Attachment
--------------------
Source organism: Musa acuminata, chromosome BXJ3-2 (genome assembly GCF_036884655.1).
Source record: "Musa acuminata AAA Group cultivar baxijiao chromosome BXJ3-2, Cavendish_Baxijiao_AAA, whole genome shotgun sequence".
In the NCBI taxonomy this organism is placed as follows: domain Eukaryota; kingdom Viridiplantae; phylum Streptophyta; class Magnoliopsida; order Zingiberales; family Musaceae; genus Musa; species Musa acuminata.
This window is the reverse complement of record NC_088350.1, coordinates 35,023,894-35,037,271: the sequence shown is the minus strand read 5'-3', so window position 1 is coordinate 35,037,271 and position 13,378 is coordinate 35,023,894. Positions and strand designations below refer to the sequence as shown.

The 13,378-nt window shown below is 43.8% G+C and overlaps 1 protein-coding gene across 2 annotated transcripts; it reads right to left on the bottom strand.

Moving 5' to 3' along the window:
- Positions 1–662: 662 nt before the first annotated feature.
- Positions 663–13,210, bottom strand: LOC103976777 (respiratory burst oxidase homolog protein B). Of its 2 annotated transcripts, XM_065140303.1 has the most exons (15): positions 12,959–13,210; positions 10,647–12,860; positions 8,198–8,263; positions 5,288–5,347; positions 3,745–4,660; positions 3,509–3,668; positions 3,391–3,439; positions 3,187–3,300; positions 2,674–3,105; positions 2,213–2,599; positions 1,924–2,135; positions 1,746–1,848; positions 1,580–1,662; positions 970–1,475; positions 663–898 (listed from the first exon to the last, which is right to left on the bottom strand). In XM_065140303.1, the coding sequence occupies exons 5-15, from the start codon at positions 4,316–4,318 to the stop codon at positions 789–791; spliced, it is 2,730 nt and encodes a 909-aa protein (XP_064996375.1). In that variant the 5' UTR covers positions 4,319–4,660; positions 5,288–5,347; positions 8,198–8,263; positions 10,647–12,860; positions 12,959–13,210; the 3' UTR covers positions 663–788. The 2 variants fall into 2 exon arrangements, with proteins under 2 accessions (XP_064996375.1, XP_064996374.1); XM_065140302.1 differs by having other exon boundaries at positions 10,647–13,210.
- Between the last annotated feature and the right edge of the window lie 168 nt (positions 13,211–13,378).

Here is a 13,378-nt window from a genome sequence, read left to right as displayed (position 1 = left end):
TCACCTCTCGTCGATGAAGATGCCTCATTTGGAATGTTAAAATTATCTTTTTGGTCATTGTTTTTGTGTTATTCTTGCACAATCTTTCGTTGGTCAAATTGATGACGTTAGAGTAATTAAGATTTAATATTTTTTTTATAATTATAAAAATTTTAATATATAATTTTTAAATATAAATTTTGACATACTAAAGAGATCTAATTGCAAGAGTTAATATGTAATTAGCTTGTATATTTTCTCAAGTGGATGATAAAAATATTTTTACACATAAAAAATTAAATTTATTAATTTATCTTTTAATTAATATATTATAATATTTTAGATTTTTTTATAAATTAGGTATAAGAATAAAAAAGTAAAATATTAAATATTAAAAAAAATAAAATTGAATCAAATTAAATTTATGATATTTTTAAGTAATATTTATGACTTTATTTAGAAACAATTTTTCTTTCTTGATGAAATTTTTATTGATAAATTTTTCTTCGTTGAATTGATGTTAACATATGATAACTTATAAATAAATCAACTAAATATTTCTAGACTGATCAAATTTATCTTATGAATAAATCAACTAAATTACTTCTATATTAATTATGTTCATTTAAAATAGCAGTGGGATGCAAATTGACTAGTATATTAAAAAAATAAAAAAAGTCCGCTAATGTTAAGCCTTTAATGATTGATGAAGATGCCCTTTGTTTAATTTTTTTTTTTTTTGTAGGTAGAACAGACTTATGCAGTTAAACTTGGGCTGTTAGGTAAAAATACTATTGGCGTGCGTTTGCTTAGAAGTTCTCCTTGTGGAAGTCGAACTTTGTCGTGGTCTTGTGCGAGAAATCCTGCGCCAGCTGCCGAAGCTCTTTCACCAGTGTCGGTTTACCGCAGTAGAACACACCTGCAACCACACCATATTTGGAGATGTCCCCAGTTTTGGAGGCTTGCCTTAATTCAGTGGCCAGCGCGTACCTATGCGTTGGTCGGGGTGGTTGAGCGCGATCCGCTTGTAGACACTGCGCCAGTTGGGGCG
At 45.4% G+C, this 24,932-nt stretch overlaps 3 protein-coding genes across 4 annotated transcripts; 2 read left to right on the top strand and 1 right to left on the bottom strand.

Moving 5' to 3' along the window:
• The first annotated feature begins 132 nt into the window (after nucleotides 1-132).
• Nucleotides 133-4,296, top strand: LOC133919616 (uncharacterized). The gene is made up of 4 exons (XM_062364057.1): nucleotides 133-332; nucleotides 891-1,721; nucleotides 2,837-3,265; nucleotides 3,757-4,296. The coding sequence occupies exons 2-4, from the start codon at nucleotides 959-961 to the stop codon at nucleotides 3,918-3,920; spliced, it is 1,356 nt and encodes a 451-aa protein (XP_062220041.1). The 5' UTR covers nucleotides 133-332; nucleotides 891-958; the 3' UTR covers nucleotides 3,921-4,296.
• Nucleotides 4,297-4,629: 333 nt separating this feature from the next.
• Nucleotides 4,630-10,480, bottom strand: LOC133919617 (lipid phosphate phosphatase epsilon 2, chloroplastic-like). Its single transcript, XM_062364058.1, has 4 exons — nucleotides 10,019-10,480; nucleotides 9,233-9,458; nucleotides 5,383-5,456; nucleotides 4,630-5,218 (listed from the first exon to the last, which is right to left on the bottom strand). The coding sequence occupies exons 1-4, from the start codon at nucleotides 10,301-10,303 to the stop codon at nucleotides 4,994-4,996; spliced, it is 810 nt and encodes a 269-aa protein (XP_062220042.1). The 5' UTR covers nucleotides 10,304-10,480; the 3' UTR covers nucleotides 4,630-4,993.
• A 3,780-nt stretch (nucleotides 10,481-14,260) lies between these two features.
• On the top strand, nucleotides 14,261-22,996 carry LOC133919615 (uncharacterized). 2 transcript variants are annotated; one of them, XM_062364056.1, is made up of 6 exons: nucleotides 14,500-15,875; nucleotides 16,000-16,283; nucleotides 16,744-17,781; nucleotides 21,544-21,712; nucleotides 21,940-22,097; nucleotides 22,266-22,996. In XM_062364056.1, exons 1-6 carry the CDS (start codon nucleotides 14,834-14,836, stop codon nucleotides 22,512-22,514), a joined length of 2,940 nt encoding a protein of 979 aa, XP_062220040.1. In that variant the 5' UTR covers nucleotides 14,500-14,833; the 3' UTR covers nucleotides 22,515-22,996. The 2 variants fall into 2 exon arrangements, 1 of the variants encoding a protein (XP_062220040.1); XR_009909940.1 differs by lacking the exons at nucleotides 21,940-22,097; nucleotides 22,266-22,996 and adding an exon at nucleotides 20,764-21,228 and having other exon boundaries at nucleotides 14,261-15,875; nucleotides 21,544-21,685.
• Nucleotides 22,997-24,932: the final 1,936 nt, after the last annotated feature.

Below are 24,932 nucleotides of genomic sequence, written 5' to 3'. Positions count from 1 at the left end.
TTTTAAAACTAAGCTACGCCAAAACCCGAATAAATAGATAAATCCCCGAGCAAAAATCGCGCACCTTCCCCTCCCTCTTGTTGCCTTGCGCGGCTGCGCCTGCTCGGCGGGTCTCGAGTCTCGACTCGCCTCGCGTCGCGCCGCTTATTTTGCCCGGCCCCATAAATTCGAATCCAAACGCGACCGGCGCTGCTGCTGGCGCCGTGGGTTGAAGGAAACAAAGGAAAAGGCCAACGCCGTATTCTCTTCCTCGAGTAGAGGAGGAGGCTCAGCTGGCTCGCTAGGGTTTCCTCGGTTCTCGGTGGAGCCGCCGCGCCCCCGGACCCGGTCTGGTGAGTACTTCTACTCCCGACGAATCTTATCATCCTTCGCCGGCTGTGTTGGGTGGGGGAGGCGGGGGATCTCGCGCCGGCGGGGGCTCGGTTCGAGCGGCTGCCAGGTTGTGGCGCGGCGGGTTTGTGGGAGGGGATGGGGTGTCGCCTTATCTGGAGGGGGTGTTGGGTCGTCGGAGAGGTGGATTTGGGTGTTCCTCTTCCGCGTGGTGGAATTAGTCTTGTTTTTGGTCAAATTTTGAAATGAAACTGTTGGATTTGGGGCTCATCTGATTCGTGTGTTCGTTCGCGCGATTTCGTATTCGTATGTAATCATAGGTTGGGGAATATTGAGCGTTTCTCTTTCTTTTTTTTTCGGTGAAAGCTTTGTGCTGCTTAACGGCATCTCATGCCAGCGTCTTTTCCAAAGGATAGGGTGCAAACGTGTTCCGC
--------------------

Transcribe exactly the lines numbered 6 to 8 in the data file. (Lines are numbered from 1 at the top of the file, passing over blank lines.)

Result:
Moving 5' to 3' along the window:
- Positions 1–662: 662 nt before the first annotated feature.
- Positions 663–13,210, bottom strand: LOC103976777 (respiratory burst oxidase homolog protein B). Of its 2 annotated transcripts, XM_065140303.1 has the most exons (15): positions 12,959–13,210; positions 10,647–12,860; positions 8,198–8,263; positions 5,288–5,347; positions 3,745–4,660; positions 3,509–3,668; positions 3,391–3,439; positions 3,187–3,300; positions 2,674–3,105; positions 2,213–2,599; positions 1,924–2,135; positions 1,746–1,848; positions 1,580–1,662; positions 970–1,475; positions 663–898 (listed from the first exon to the last, which is right to left on the bottom strand). In XM_065140303.1, the coding sequence occupies exons 5-15, from the start codon at positions 4,316–4,318 to the stop codon at positions 789–791; spliced, it is 2,730 nt and encodes a 909-aa protein (XP_064996375.1). In that variant the 5' UTR covers positions 4,319–4,660; positions 5,288–5,347; positions 8,198–8,263; positions 10,647–12,860; positions 12,959–13,210; the 3' UTR covers positions 663–788. The 2 variants fall into 2 exon arrangements, with proteins under 2 accessions (XP_064996375.1, XP_064996374.1); XM_065140302.1 differs by having other exon boundaries at positions 10,647–13,210.